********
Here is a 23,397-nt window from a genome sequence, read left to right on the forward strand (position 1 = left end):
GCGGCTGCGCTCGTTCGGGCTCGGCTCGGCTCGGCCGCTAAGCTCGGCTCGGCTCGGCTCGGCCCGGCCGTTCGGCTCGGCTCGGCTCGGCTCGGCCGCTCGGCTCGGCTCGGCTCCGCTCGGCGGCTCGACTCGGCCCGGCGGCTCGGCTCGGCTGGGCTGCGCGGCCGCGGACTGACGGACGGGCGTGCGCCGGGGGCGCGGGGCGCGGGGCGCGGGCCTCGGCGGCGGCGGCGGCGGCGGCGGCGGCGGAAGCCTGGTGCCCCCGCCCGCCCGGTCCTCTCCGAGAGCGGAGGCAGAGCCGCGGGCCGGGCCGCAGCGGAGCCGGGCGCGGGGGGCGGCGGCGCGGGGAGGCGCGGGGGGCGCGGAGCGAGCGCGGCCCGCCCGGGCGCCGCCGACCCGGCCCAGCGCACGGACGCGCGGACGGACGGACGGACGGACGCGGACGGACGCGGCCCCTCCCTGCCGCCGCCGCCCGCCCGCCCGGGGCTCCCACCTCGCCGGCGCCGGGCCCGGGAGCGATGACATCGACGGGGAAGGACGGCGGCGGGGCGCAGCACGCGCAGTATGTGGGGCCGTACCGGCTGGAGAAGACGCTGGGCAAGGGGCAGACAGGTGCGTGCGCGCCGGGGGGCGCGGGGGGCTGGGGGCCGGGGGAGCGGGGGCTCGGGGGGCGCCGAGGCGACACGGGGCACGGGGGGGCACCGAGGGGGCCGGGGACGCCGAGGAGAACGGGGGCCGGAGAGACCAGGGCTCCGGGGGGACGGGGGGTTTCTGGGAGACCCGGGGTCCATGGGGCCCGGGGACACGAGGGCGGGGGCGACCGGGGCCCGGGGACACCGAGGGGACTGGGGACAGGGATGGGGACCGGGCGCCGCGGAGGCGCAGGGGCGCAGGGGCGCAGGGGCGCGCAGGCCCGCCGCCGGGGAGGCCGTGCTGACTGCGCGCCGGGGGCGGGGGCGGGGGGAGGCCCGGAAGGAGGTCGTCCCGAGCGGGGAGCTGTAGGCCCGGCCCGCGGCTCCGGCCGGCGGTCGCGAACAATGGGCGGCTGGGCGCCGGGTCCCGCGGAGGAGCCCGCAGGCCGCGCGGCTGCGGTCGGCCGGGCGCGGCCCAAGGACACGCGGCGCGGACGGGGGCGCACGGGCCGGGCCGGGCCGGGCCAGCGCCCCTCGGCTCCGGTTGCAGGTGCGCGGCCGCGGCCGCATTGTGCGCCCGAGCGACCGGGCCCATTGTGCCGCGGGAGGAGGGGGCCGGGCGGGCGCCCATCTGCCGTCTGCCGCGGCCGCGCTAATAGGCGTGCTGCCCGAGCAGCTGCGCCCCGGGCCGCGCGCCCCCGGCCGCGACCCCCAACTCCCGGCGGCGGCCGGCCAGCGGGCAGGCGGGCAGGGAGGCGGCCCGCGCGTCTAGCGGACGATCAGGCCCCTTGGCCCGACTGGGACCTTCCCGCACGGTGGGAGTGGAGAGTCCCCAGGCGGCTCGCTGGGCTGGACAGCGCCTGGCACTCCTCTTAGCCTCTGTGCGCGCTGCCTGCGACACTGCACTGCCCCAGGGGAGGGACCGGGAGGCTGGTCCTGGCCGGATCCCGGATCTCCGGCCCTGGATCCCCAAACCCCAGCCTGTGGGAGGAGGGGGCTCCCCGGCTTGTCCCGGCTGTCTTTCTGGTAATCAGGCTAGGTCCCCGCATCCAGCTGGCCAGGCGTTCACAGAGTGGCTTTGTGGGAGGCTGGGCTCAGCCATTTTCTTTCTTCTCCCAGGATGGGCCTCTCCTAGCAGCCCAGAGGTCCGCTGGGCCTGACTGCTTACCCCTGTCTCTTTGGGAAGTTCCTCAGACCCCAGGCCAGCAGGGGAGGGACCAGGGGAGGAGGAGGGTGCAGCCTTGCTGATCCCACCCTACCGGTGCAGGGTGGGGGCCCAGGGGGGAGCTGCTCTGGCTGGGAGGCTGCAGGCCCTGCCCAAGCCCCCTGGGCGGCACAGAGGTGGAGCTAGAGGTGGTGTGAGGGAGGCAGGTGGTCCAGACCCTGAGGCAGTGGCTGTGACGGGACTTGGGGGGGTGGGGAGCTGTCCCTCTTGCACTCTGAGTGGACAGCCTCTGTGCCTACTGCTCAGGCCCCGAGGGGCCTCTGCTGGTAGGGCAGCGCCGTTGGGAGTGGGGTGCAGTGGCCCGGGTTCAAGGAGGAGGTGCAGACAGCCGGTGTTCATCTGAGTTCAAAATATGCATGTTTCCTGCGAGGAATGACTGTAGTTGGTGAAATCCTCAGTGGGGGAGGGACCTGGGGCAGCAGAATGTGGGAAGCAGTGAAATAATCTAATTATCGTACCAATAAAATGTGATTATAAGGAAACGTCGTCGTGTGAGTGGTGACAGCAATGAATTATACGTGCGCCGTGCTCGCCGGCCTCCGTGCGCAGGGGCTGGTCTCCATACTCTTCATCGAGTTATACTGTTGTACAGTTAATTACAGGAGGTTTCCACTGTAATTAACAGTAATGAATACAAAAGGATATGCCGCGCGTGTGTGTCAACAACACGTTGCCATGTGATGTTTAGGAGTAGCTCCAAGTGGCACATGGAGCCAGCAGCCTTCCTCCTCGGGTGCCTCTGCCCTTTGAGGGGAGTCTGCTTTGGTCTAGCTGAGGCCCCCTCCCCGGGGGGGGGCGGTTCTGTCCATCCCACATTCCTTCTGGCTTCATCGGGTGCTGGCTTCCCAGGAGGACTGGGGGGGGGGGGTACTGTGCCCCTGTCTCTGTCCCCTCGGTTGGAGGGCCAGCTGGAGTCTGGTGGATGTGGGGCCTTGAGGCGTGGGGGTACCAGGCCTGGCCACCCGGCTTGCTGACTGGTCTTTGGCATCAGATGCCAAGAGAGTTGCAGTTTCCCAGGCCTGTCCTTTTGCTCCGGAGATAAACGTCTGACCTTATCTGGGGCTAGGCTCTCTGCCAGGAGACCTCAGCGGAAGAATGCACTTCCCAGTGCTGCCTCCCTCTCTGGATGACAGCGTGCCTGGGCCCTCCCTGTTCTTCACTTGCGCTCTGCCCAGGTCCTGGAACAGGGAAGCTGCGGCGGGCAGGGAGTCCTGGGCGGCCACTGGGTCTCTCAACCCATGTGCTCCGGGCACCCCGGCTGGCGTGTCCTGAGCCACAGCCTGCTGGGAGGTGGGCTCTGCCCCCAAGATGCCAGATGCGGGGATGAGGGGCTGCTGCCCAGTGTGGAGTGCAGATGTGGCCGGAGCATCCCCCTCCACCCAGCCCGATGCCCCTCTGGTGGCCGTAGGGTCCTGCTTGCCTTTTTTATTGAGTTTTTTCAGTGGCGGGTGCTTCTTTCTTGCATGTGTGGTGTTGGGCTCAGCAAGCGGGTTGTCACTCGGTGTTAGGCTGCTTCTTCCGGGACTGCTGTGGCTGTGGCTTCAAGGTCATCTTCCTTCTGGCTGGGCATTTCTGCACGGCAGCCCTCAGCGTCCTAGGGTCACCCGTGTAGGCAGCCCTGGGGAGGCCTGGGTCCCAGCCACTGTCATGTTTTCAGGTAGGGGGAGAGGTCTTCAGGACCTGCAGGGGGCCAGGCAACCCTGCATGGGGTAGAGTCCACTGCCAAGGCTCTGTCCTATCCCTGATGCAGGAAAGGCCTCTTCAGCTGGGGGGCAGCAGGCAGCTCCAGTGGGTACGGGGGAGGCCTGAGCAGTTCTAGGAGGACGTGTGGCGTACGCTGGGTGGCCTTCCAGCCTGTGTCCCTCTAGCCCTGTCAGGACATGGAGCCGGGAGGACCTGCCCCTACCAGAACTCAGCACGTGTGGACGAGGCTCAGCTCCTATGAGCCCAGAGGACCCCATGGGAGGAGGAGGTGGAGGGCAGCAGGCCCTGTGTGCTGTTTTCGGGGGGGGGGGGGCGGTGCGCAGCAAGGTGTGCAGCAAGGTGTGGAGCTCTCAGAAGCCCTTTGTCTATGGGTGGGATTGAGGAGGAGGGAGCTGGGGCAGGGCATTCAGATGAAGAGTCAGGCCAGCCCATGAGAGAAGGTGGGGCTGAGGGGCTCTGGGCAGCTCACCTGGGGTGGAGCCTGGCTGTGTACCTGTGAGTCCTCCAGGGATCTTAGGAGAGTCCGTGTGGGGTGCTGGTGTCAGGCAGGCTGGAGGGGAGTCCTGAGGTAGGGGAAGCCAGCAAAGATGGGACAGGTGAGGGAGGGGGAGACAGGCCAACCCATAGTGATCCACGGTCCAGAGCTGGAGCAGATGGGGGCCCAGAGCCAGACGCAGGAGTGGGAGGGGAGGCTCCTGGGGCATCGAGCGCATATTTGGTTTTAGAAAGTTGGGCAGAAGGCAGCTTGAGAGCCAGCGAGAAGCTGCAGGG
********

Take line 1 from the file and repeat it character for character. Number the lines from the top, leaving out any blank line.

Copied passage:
Here is a 23,397-nt window from a genome sequence, read left to right on the forward strand (position 1 = left end):